Background The primary aims of this study were to determine the incidence of Giardia infections in dairy herds on farms in the New York City Watershed region and to evaluate risk factors associated with infections. Because co-infections of Giardia and Cryptosporidium spp. are common in this population, we also evaluated the effect of herd infection status on Giardia infections. Methods Farms were grouped into three cohorts based on their prior infection status with Giardia and/or Cryptosporidium spp. The sampling plan included collecting fecal samples from all calves below 30 days of age and proportional sampling of calves, young stock, and adults. A total of 10,672 fecal samples were collected and analyzed for the presence of Giardia cysts using zinc sulfate flotation. Herds enrolled in the study were sampled seasonally for a study period of two years. The probability of shedding cysts past a certain age and the factors that influenced the likelihood of shedding were evaluated using survival analysis. Linear regression was used to evaluate factors that were associated with the intensity of shedding. Results The majority of Giardia infections occurred in calves within their first 180 days of age, with the most number of calves shedding Giardia cysts between 11 and 20 days of age. The incidence of shedding of Giardia cysts ranged from 0.0004 per animal day for cattle in the low risk cohort to 0.0011 per animal day for cattle in the high risk cohort. The likelihood of shedding was influenced by the prior infection status of the herd and the season of collection. Infected animals shed on average 9,658 cysts/gram and the intensity of shedding Giardia cysts varied significantly with the age (p < 0.0001) and the season of collection (p = 0.0151 for Spring). Conclusion Giardia infections are common in dairy herds in the New York City watershed, particularly in calves less than 6 months of age. Seasonality may be an important factor in the perpetuation of infections based

  13. Iodine concentrations in milk of dairy cattle fed various amounts of iodine as ethylenediamine dihydroiodide.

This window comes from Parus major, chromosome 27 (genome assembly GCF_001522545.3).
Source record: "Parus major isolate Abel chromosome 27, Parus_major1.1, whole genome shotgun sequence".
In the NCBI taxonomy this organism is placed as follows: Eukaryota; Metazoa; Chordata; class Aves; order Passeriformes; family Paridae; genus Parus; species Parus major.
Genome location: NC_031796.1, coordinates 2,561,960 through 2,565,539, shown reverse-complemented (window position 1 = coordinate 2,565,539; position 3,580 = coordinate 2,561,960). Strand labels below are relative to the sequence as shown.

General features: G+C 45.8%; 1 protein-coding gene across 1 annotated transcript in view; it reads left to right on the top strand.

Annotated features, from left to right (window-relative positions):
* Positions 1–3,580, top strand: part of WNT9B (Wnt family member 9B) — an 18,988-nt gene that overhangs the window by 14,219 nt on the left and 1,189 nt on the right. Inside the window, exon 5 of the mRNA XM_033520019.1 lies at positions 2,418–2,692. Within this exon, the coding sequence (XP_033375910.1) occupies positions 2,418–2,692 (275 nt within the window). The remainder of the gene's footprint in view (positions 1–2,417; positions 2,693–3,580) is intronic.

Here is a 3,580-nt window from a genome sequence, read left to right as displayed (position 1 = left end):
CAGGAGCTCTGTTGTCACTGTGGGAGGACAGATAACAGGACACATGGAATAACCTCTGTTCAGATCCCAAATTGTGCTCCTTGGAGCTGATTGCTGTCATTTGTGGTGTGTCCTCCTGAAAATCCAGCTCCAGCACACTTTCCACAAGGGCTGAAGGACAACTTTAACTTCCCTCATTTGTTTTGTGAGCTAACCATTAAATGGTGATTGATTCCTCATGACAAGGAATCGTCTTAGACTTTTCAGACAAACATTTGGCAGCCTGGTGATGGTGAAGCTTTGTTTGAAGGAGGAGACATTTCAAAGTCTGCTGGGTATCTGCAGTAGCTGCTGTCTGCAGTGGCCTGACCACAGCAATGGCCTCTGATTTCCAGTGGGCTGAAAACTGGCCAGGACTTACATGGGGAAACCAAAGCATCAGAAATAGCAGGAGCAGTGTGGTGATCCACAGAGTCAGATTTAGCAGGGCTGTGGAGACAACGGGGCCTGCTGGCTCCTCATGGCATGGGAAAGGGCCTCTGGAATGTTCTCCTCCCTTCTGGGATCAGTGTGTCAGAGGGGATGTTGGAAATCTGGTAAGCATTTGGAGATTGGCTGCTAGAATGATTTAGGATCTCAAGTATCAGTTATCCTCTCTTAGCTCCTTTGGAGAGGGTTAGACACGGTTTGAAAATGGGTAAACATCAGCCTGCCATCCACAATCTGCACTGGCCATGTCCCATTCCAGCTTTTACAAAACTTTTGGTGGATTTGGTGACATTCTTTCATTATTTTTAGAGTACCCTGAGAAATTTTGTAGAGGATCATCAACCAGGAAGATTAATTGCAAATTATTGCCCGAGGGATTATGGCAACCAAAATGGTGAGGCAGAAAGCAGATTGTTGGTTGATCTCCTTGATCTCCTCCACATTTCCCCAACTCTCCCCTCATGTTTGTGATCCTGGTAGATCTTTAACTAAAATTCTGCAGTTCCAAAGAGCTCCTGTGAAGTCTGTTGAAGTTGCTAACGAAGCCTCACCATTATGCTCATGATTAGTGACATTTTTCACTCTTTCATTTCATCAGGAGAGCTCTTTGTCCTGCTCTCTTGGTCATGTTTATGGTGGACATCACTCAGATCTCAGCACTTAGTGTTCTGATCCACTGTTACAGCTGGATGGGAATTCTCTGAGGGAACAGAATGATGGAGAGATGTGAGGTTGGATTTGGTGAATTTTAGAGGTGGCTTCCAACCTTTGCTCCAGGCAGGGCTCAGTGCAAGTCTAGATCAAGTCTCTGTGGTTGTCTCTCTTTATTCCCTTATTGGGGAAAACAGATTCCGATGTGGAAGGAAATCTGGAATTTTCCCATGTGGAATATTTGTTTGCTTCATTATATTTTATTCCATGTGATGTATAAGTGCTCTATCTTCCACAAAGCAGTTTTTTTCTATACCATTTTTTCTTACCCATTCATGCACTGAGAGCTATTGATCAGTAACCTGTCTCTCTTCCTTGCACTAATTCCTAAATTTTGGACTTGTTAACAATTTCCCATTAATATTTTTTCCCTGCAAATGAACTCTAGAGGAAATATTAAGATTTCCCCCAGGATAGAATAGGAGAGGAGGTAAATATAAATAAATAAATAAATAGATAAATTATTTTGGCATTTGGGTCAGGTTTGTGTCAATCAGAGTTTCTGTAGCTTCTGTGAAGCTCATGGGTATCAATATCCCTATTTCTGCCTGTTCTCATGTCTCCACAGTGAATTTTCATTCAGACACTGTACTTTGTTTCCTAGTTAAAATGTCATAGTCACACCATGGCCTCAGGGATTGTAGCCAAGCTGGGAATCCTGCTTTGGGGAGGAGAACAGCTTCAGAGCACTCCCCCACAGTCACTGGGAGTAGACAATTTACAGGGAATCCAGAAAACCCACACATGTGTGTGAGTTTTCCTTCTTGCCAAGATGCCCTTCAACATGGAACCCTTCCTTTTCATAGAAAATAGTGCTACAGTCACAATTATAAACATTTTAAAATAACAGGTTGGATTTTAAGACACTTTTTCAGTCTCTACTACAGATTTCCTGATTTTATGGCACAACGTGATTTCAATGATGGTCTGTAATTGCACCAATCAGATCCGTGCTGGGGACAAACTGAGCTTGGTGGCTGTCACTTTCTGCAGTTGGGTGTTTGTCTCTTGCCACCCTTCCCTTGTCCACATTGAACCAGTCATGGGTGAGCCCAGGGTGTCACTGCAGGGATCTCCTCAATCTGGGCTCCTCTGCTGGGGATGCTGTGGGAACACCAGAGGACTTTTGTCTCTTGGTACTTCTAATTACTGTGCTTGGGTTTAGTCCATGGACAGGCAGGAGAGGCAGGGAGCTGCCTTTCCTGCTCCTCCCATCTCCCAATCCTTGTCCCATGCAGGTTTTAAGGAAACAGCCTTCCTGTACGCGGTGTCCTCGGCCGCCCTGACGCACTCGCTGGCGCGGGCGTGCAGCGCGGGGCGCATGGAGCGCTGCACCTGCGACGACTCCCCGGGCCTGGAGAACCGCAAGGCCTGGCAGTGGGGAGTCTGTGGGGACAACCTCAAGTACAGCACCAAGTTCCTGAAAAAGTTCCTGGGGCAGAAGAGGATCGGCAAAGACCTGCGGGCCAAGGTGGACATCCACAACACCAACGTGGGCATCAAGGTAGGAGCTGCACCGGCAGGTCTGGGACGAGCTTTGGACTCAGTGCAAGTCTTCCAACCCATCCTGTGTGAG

PubMed

    Berg, J N; Padgitt, D; McCarthy, B

    1988-12-01

    Due to concerns about high I in milk, the dairy industry has proposed a voluntary standard of 500 micrograms of I/L as the maximum allowable I in milk sold for processing and human consumption. This study was undertaken to determine the amount of ethylenediamine dihydroiodide that could be fed to dairy cattle without exceeding this standard. Various amounts (0 to 45 mg/head per d) of the I compound were fed to a commercial dairy herd for 50 wk. Individual and bulk milk samples were analyzed for total iodine. Milk I in herd bulk milk was directly correlated (r = .92) with the amounts fed. However, the correlation of milk I of individual cows was not as high (r = .66), indicating some individual variation in metabolism and secretion of the I into the mammary gland. Milk production and number of lactations did not correlate with I in milk. Regression analysis indicated that 25 to 30 mg of ethylenediamine dihydroiodide per day can be fed to dairy cattle receiving a diet otherwise low in I without exceeding a 500 micrograms concentration in milk.

  14. Mycobacterium avium subsp. paratuberculosis Antibody Response, Fecal Shedding, and Antibody Cross-Reactivity to Mycobacterium bovis in M. avium subsp. paratuberculosis-Infected Cattle Herds Vaccinated against Johne's Disease

    PubMed Central

    Hovingh, Ernest; Linscott, Rick; Martel, Edmond; Lawrence, John; Wolfgang, David; Griswold, David

    2014-01-01